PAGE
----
| 9 December 2023, Saturday |

Iran may accept EU proposal to revive nuclear deal if demands met, IRNA reports

A European Union plan to resurrect the 2015 Iran nuclear agreement “may be acceptable if assurances are provided.” According to a senior Iranian official, according to the state news agency IRNA on Friday.

Following four days of indirect discussions between US and Iranian officials in Vienna, the EU said on Monday that it had submitted a “final” draft.

A senior EU official stated that no more modifications to the text, which has been negotiated for 15 months, could be made. He stated that he anticipated the parties to reach a final conclusion within a week “just a few weeks.”

According to IRNA, an anonymous Iranian official said Tehran was examining the idea. “EU proposals may be acceptable provided they offer Iran with assurances on safeguards, sanctions, and guarantees,” the diplomat added.

The Islamic Republic has sought assurances that no future US president would breach the agreement if it were resurrected, as then-President Donald Trump did in 2018 when he reinstated punishing US sanctions on Iran.

However, because the agreement is a political understanding rather than a legally binding treaty, President Joe Biden cannot give such unequivocal commitments.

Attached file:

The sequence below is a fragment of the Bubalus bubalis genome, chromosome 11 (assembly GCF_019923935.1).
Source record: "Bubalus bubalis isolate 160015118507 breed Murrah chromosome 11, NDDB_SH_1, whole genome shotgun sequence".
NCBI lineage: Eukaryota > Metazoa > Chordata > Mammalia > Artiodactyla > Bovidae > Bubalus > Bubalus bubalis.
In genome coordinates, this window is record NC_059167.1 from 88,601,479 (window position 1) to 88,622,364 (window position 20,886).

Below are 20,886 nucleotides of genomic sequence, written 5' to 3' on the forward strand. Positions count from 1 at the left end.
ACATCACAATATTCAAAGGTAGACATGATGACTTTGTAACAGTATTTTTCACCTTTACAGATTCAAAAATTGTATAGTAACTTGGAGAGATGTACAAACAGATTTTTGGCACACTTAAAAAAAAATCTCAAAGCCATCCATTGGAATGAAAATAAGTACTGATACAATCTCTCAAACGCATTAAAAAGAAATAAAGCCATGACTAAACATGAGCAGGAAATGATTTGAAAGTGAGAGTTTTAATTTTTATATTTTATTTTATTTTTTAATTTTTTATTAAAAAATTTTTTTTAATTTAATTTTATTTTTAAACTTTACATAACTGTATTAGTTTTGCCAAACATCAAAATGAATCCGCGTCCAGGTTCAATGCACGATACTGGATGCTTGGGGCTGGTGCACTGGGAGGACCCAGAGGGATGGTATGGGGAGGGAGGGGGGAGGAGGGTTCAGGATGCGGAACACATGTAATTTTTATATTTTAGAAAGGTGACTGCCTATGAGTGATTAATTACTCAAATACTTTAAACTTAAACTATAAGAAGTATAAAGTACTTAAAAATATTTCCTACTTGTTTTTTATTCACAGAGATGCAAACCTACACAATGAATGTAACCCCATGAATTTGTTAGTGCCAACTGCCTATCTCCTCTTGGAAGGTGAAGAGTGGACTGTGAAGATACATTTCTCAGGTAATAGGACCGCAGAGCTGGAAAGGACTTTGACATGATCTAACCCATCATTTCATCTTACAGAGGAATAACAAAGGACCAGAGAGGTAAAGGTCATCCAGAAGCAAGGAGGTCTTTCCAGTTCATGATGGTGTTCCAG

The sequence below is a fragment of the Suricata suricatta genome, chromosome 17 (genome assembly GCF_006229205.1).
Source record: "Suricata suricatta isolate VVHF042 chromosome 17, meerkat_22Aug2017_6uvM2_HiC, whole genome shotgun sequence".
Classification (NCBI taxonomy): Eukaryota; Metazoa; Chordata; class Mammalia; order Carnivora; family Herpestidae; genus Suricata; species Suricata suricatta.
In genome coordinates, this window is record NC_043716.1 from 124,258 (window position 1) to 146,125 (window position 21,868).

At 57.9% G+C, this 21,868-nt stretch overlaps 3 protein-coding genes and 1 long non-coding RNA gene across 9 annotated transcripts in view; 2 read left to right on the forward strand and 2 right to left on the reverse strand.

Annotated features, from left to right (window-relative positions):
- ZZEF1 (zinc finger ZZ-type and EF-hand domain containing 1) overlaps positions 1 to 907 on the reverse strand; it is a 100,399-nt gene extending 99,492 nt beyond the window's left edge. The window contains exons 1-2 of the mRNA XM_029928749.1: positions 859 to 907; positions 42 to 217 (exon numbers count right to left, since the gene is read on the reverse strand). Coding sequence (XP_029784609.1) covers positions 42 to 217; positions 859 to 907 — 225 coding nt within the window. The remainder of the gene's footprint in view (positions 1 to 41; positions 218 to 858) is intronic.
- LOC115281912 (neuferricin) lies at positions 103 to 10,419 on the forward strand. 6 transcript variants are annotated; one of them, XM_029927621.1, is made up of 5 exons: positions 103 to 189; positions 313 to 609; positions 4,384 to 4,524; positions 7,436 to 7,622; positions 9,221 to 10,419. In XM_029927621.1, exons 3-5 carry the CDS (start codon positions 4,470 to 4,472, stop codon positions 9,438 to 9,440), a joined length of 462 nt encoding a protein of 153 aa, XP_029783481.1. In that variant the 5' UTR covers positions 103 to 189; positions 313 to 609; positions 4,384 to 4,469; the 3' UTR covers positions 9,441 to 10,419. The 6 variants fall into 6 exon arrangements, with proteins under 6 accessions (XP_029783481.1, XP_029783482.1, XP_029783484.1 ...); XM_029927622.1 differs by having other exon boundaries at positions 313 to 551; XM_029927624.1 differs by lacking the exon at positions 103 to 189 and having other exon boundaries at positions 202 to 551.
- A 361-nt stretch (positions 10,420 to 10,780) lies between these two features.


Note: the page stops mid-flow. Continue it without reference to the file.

According to Iranian state TV, a Shi’ite Muslim imam stated in a sermon during Friday prayers that Tehran insisted on securing verifiable guarantees that US sanctions will be withdrawn under a resurrected deal.

Washington has stated that it is willing to negotiate an agreement fast to revive the pact based on the EU suggestions.

Following deliberations in Tehran, Iranian officials said they will send “new ideas and concerns” to the EU, which coordinates the negotiations.

In March, the 2015 agreement appeared to be on the verge of being resurrected. However, 11 months of indirect discussions in Vienna between Tehran and the Biden administration were thrown into chaos, mostly due to Iran’s demand on Washington removing its elite Revolutionary Guards Corps from the US list of Foreign Terrorist Organizations.

  • Reuters